STREAMING SATURDAY: Yes Netflix is slipping

I’ve taken the reins of our “Streaming Saturday” series because while Jake Buckler, that rebel without a cause, does ok, I think last week’s article was pretty weak sauce. Last week he asked, “Is Netflix slipping?” and I think the answer’s pretty obvious: Yes.

You’ve already read that I think Netflix is past the tipping point. You’ve already heard me complain that I’m thinking of dumping my streaming channels and going back to pay-per-view because frankly the value isn’t there anymore. And now, I’m not alone.

Ben Popper writes for The Verge which, honestly, has a lot more readers than I do. He’s gone so far as to say that Netflix today feels a lot more like Blockbuster. That’s pretty harsh, but he’s right. One of the things that killed Blockbuster is that you’d walk in and the New Releases aisle would have stuff from two years ago. It didn’t feel fresh, it didn’t feel like you had to go there every week just to see what was new.

Netflix has the same problem. The top half of the screen is promoted content and the first four rows below that are all things Netflix wants you to see (usually their original content.) They don’t care about me anymore, they just want to push their original stuff out to everyone.

A while back I spent probably about 10 hours going through my Netflix list and “one-starring” everything I was sure I’d never ever want to see. Things got better for a little while but frankly Netflix is back to its old tricks. I had read that if you “one-star” something you’ll never see it again, but most of that stuff is back now.

Look, I know that I’m hard to please and I know for sure I’m out of that vaunted “18-34” demographic. I don’t care to see movies and shows about pretty 20-somethings with $400 haircuts obsessing about their lives and how awful they are. I’m going to be a hard sell. But honestly, folks, Netflix isn’t even trying.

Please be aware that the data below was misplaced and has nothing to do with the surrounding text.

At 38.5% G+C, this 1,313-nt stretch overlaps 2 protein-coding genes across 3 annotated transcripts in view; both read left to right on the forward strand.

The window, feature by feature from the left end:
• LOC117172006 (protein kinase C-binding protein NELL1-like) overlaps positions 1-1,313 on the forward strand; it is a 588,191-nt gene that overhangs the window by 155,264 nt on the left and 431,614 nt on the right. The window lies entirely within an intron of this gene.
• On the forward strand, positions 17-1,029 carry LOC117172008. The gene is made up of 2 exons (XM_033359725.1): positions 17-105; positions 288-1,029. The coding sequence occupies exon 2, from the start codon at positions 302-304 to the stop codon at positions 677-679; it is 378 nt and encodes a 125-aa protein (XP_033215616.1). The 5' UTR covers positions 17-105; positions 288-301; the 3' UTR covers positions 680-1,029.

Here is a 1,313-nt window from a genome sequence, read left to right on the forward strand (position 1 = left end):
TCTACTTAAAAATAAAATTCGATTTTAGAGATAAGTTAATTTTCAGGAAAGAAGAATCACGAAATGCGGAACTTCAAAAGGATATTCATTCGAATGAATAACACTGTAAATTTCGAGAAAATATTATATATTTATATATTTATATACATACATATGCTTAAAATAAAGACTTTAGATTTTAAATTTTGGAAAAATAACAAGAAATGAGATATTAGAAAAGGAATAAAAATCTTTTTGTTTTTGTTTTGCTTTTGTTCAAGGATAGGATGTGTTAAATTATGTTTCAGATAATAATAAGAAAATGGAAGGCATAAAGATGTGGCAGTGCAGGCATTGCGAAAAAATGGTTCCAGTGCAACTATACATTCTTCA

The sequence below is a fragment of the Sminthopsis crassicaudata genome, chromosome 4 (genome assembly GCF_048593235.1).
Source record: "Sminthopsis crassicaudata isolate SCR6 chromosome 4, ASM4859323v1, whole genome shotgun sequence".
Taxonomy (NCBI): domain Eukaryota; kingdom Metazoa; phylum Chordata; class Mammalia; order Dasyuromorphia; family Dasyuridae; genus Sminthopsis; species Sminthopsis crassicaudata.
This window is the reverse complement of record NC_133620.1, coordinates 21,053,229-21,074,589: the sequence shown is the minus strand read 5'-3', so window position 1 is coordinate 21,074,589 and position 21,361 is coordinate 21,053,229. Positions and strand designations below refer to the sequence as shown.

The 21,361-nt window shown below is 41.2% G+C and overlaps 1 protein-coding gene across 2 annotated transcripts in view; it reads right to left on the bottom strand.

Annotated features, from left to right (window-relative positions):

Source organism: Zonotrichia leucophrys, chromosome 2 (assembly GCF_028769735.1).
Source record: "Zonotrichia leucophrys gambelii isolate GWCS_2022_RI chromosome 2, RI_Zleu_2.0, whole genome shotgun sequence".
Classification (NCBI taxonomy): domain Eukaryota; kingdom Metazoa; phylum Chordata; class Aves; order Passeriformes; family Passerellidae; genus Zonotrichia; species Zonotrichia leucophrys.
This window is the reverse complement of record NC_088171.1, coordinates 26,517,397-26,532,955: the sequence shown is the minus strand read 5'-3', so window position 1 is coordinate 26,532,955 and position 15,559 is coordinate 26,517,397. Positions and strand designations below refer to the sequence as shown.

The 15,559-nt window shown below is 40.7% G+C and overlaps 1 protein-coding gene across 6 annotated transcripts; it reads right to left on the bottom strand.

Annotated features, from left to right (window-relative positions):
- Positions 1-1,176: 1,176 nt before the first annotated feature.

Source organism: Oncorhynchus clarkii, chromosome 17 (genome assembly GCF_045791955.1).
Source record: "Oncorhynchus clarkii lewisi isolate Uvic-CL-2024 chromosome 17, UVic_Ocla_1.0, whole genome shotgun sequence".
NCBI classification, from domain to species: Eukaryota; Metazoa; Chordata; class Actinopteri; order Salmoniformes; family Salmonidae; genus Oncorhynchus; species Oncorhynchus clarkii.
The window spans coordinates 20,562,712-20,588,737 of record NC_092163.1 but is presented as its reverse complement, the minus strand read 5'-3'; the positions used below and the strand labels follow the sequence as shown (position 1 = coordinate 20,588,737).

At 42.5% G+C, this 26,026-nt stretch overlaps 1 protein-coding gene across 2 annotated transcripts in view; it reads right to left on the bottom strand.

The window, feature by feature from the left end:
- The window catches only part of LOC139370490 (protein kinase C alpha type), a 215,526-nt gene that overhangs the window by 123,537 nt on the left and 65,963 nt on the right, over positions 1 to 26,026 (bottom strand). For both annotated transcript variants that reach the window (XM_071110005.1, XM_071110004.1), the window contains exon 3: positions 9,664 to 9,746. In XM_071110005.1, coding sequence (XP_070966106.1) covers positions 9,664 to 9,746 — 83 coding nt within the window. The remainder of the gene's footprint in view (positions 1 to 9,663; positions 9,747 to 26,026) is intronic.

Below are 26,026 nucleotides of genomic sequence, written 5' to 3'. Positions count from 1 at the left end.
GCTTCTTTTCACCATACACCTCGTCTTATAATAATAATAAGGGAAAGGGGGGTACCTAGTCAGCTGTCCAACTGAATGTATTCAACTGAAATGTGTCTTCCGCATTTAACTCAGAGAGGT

And then… The Crown. Netflix’ latest should appeal to me somewhat as an Anglophile, as a fan of the film The Queen by the same writer, and as someone who appreciates quality writing and entertainment. Except… it wasn’t that good. And that’s a BIG problem.

Netflix spent a reported $250 million for the program, which is the most anyone’s ever spent for a 10-episode program for British TV. (I tend to think some American TV shows have surpassed that number.) And for all that, it’s not that good. There are plenty of top notch actors, gorgeous sets, and the overall look is nicer than many feature films. It’s just… not… that… good. I’m not the only one to think so, either. Here’s a review from The Independent, a British newspaper which probably knows the source material better than I do. They say,

In short, break this series down into its components and you’ve essentially got a series of men in rooms talking about what a woman should or shouldn’t do, before politely sitting said woman down and delivering upon their decision. Which she always seems more than happy to quietly oblige. And that is not the making of engaging television.

It’s not just dry, it’s boring. Maybe the ascension of Elizabeth II just wasn’t interesting. Maybe Prince Philip was nothing more than a whiny playboy at that age. I don’t know. But the truth is that it’s not very good TV, especially not at the price. This is a problem considering that Netflix spent $250 million on it. This is a company that makes its money $8 at a time, and $250 million represents a lot of subscriber dollars.

I’m glad that Netflix tried; after all most of their other original programming is instantly forgettable (except season 3 of Black Mirror, good on them for that.) At least it’s not another whiny millennial or flawed superhero… or is it.

Maybe what Netflix is trying to tell us with The Crown is that when they were younger, Queen Elizabeth and Prince Philip were the prototypes for today’s overindulged and whiny crybaby millennials. Maybe the crown gave them a sort of superpower, the ability to set the tone for a nation in crisis.

Yeah, no. Even if that’s what they were shooting for it still wasn’t that good.

Next week Jake Buckler will be back to tell you all about some other vapid nonsense you should be streaming. Me, I’m going back to watching DIRECTV. The programming’s better.

About the Author

Stuart Sweet
Stuart Sweet is the editor-in-chief of The Solid Signal Blog and a "master plumber" at Signal Group, LLC. He is the author of over 8,000 articles and longform tutorials including many posted here. Reach him by clicking on "Contact the Editor" at the bottom of this page.